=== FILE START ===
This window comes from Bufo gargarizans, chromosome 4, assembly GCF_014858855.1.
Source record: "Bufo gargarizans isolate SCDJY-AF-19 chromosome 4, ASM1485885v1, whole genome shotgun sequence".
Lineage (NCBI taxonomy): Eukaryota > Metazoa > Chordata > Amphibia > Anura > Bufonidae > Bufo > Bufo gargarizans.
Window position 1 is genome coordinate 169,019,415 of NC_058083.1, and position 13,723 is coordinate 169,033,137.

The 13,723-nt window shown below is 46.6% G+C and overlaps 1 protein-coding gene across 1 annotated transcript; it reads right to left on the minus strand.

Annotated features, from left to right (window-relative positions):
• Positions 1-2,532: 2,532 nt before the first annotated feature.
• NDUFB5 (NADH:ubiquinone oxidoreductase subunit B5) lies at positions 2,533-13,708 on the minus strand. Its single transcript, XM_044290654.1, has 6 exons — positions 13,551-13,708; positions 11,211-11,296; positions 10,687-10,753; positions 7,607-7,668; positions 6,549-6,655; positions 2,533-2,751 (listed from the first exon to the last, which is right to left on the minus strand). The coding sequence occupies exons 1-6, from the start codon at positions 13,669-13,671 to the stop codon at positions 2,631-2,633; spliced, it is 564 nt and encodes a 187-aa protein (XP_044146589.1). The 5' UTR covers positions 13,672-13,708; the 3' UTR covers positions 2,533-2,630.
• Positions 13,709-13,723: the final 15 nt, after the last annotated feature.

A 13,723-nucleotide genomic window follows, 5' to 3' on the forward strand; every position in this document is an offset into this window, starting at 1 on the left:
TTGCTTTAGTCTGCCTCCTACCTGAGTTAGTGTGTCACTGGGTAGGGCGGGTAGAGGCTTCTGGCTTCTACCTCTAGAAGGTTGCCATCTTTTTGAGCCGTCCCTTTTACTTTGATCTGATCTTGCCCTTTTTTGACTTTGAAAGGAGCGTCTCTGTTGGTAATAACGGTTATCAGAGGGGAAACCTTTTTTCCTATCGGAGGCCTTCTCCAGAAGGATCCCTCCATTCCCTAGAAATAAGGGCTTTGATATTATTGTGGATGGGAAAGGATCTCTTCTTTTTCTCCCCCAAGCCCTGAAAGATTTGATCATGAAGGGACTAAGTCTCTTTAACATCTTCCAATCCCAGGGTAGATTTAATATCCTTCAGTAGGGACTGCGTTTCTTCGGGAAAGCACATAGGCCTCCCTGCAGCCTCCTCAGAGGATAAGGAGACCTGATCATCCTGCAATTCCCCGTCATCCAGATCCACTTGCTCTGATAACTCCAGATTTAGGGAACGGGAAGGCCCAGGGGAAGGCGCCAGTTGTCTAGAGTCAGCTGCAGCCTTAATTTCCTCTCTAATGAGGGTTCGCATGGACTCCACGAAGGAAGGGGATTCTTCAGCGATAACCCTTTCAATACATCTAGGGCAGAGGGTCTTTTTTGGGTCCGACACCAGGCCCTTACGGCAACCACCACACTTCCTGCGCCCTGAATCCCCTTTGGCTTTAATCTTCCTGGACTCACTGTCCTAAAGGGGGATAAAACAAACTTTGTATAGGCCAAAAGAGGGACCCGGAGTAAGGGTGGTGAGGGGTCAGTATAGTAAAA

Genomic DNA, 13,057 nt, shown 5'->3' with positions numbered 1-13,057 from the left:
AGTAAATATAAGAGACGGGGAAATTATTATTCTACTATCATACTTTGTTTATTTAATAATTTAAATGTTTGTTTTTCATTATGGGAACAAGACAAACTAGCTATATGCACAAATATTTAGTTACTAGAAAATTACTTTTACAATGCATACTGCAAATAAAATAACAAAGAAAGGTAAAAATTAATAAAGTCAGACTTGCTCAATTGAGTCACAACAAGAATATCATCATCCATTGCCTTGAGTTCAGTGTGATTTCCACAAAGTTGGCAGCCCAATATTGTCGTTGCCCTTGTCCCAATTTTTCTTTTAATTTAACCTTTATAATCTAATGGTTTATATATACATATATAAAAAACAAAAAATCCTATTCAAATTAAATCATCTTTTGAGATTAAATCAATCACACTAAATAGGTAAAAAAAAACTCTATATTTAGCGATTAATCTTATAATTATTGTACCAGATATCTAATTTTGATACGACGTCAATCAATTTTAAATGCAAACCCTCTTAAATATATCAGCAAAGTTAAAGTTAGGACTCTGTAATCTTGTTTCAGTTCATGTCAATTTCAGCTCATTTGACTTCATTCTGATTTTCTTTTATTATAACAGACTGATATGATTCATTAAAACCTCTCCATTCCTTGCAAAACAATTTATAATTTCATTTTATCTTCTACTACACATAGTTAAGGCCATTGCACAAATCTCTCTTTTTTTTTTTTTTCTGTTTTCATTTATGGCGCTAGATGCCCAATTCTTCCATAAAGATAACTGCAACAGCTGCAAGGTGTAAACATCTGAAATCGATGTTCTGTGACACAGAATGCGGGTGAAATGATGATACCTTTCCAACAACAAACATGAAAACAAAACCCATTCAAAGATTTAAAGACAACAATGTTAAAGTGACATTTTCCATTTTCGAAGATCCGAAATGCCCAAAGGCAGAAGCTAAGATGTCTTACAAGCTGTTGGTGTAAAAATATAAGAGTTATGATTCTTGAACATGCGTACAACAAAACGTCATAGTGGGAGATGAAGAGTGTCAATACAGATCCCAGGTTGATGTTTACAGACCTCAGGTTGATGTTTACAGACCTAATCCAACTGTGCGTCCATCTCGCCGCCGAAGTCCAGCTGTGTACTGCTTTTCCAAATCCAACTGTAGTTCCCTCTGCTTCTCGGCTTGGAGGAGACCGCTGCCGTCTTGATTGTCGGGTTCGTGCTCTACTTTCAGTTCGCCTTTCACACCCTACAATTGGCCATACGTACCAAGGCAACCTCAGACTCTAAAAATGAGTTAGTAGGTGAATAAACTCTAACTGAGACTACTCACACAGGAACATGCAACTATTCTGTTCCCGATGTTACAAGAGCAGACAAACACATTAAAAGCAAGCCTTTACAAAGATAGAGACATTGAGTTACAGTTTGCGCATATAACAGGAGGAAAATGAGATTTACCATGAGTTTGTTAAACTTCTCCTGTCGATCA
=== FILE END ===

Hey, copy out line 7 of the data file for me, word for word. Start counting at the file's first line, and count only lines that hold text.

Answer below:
• Positions 1-2,532: 2,532 nt before the first annotated feature.